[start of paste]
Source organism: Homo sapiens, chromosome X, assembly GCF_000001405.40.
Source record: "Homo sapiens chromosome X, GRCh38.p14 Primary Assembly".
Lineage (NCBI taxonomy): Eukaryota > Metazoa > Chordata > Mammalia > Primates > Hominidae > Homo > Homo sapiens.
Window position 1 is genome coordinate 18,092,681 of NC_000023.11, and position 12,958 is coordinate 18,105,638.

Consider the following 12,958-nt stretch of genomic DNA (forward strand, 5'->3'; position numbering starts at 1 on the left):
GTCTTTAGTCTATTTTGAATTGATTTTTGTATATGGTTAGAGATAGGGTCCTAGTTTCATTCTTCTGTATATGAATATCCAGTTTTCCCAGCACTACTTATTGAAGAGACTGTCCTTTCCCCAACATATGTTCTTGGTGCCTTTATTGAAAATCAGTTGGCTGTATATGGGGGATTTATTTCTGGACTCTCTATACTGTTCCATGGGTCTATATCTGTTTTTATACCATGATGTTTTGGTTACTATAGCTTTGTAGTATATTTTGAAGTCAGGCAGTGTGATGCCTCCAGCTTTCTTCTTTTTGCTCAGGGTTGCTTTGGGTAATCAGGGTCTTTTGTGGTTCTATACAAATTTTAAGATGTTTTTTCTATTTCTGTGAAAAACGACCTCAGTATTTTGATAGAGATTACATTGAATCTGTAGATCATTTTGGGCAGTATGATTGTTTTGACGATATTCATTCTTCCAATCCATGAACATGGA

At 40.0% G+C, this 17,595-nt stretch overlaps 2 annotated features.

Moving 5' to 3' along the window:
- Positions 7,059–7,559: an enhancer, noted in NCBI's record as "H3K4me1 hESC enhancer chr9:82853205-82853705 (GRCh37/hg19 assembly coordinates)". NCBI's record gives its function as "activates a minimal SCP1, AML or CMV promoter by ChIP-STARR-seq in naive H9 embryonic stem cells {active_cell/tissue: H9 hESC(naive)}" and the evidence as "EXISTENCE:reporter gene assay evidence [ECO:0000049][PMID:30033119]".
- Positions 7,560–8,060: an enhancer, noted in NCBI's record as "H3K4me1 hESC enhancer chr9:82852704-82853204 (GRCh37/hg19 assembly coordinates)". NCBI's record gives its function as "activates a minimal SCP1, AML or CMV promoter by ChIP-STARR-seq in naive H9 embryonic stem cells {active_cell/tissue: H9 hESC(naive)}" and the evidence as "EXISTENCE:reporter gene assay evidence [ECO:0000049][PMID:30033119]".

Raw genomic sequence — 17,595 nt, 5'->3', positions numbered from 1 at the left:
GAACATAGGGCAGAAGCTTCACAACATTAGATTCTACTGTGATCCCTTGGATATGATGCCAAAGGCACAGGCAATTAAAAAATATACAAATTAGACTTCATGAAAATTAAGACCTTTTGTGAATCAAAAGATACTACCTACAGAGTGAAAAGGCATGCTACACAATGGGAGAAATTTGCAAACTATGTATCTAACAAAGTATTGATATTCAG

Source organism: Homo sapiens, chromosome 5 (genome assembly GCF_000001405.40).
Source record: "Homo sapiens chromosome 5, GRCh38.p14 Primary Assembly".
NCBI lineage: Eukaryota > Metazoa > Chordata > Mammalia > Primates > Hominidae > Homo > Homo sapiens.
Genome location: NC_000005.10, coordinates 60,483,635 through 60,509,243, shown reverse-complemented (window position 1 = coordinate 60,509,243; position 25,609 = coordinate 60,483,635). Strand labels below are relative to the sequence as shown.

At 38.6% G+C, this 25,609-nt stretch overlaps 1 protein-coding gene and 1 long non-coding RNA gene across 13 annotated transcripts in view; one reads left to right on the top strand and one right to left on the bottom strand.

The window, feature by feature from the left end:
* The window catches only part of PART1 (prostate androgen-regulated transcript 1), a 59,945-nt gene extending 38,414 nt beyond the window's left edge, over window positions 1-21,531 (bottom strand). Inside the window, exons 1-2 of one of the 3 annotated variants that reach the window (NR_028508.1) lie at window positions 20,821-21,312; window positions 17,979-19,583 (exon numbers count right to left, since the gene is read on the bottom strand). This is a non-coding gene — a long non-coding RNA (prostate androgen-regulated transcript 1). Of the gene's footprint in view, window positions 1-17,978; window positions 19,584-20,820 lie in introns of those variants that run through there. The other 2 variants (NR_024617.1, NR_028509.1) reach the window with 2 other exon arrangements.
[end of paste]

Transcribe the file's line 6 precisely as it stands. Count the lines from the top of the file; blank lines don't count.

GTCTTTAGTCTATTTTGAATTGATTTTTGTATATGGTTAGAGATAGGGTCCTAGTTTCATTCTTCTGTATATGAATATCCAGTTTTCCCAGCACTACTTATTGAAGAGACTGTCCTTTCCCCAACATATGTTCTTGGTGCCTTTATTGAAAATCAGTTGGCTGTATATGGGGGATTTATTTCTGGACTCTCTATACTGTTCCATGGGTCTATATCTGTTTTTATACCATGATGTTTTGGTTACTATAGCTTTGTAGTATATTTTGAAGTCAGGCAGTGTGATGCCTCCAGCTTTCTTCTTTTTGCTCAGGGTTGCTTTGGGTAATCAGGGTCTTTTGTGGTTCTATACAAATTTTAAGATGTTTTTTCTATTTCTGTGAAAAACGACCTCAGTATTTTGATAGAGATTACATTGAATCTGTAGATCATTTTGGGCAGTATGATTGTTTTGACGATATTCATTCTTCCAATCCATGAACATGGA